ATLANTIC CITY — The thunderous sound of jet planes will still be heard over the Boardwalk this week, but the city’s annual airshow has a new name and message to honor American troops.

After 15 years, the Greater Atlantic City Chamber has renamed and re-branded its signature summer event — the Atlantic City Airshow “A Salute to Those That Serve.”

Along with the branches of the military that will be represented during the show, including the U.S. Air Force Thunderbirds, the U.S. Army Golden Knights, and the Royal Air Force Red Arrows; a designated “veterans Resource Row” will have tents and tables with 13 service organizations designed to provide information to local and visiting veterans.

Michael Chait, executive vice president of the Greater Atlantic City Chamber of Commerce, said the idea to focus the message of the airshow more on active duty and veterans was influenced by another event in Atlantic City.

In May, during the Atlantic City Regional Stand Down event, Chait was introduced to Bob Looby, department employment and education chairman with the New Jersey American Legion.

The Stand Down, which helped provide 154 homeless veterans with meals and clothing, also had several information booths on employment, housing and health care options available to veterans.

The chamber estimated more than 400,000 people attended the free airshow last year.

“It’s hard to put a number on how many vets come to the airshow,” Chait said. “We wanted to provide a resource area for the vets to get information.”

According to a 2017 census conducted by the Department of Veterans Affairs, 16,307 veterans live in Atlantic County.

“You would think that 40,000 or more of that audience (at the Airshow) could be vets, or at least know someone who is,” Looby said. “It’s a natural fit. All the branches of service are there — even the U.K. and the veterans are there representing the past military. The audience to market to will be there. It’s a beautiful marriage.”

Looby said he was excited to see that not only those currently serving but the men and women who have served are taking “center stage” at this year’s airshow.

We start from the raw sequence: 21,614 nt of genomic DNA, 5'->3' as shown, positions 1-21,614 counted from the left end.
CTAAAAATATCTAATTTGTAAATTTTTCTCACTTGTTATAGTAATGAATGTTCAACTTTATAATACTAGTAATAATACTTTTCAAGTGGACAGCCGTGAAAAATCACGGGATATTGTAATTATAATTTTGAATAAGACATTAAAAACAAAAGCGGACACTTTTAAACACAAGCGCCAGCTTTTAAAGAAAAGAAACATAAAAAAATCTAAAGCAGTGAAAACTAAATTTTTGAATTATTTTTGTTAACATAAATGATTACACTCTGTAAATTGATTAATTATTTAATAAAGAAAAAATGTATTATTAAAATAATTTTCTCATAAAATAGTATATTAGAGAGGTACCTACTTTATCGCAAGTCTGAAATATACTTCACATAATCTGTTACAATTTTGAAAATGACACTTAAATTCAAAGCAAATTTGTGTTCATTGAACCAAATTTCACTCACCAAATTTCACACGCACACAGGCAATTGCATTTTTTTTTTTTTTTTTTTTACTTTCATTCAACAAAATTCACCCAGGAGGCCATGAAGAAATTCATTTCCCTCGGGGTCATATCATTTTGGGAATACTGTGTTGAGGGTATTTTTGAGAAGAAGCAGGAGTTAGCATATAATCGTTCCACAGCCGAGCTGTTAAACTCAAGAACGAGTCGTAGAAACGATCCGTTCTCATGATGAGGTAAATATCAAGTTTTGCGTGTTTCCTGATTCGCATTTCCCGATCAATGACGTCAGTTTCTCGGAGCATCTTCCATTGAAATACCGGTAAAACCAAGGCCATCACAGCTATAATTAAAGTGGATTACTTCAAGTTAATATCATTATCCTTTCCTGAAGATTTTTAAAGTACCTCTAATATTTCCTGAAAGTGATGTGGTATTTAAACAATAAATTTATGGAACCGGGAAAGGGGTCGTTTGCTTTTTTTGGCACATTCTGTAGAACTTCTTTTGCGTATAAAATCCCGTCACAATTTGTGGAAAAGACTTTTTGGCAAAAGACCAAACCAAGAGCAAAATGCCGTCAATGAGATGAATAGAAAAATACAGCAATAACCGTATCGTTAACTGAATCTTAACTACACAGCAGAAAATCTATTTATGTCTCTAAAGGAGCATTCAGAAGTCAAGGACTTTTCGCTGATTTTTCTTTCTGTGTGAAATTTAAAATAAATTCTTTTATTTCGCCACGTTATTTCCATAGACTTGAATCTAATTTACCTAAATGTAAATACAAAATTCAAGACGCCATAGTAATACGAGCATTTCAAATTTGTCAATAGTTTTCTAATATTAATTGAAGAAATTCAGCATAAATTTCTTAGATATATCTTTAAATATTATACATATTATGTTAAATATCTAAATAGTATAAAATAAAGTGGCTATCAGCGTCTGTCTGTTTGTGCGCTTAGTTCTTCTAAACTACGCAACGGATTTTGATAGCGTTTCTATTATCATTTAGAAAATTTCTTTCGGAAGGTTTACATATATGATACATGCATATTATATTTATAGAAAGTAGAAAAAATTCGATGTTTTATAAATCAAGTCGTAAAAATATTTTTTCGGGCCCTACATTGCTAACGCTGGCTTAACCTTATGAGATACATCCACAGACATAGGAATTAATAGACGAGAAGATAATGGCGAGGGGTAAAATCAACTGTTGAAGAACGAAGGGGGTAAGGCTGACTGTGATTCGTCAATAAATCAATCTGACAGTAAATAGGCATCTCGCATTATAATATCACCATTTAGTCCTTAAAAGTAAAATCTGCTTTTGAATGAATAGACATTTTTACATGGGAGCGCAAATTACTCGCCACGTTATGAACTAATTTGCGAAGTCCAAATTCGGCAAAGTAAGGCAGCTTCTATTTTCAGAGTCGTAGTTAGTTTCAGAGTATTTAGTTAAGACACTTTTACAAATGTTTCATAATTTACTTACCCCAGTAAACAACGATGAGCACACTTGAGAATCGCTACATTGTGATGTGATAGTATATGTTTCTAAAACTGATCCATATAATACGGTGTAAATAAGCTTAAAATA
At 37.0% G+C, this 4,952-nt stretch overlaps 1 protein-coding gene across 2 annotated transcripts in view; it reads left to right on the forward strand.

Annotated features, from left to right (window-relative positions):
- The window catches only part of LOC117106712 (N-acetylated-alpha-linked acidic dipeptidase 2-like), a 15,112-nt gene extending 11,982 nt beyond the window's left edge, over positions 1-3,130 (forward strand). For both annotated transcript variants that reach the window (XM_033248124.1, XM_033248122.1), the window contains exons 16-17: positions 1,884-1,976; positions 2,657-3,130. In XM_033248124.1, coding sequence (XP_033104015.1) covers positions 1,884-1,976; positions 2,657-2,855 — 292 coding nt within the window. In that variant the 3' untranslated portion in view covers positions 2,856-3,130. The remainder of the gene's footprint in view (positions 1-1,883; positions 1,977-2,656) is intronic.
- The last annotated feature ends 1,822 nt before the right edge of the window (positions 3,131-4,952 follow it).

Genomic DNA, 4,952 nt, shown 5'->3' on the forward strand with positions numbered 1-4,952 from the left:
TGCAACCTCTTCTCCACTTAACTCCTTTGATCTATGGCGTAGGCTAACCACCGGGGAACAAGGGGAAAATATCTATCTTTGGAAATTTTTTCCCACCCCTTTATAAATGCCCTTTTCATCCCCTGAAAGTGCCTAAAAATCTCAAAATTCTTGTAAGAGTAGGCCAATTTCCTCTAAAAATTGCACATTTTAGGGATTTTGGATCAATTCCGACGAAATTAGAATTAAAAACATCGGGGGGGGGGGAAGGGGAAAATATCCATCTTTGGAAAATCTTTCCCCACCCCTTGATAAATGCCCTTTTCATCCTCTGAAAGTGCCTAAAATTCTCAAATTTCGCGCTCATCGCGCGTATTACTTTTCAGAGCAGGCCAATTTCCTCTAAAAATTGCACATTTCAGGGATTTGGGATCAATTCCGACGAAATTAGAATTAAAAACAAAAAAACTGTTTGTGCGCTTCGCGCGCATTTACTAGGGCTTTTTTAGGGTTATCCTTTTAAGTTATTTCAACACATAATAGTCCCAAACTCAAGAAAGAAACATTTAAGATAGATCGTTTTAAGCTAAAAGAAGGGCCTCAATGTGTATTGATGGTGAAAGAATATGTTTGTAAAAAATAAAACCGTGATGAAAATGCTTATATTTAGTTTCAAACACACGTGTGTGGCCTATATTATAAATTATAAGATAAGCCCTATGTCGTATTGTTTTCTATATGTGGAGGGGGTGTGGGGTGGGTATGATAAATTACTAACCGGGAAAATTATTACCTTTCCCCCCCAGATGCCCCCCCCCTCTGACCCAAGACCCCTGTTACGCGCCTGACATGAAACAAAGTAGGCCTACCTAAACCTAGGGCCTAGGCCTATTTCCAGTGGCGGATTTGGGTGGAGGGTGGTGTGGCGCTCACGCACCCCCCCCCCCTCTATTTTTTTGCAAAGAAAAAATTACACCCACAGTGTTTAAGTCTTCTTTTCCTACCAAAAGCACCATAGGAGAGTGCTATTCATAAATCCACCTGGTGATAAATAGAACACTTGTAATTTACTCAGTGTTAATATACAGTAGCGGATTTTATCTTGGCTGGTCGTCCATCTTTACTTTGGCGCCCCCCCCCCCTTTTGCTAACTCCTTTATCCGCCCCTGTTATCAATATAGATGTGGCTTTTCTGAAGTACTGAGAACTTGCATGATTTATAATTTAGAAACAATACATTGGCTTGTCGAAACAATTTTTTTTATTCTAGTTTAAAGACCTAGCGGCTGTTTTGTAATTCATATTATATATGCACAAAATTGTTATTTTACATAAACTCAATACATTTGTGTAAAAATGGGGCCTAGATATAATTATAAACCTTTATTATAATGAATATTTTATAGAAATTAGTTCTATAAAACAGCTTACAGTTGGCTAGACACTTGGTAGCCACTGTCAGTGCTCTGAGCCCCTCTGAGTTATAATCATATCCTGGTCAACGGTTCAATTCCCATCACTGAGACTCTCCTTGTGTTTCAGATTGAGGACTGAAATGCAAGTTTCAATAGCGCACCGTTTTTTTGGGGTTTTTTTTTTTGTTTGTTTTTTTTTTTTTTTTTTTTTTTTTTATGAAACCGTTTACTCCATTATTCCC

In years past, military recruiters and service organizations set up booths on the Boardwalk, but this year, the chamber partnered with the Casino Reinvestment Development Authority, Caesars Entertainment and Horizon Blue Cross Blue Shield to provide the tents and tables for the national and regional branches of service organizations, including the Wilmington VA Medical Center, the American Legion, Veterans of Foreign Wars and Disabled America Veterans, the NJVet2Vet hotline, the New Jersey Department of Military and Veterans Affairs, the National Guard transition assistance program and the GI Go Fund.

“It’s always an event we run into a lot of veterans at,” said Patrick Carney, veteran community outreach specialist with the Wilmington VA Medical Center.

His team consists of military veterans and caregivers and will be at the Veterans Resource Row. “We hope we’ll be able to meet a lot of people and answer any questions. Our outreach team is about all-around problem solving for veterans and their benefits.”

The Greater Atlantic City Chamber is also promoting the Noyes Art Garage’s featured art exhibit “100 Faces of War.”

The collection of 100 oil painting portraits of America veterans who served in the Iraq and Afghanistan wars is on loan from the Smithsonian until Oct. 6. The Noyes Arts Garage is open from 11 a.m. to 6 p.m. Wednesday through Sunday.

“They’re really going to hit a home run with the idea — the major service organizations will be there, not just to recruit members but provide our services and explain how can we help our brothers and sisters,“ said Looby. “Veterans helping veterans, it’s simple.”

What planes are appearing at the Atlantic City Airshow?

Contact: 609-272-7286 LCarroll@pressofac.com Twitter @ACPress_LC

Staff Writer

Joined the Press in November 2016. Graduate of Quinnipiac University. Previously worked as a freelance reporter in suburban Philadelphia and news/talk radio producer.

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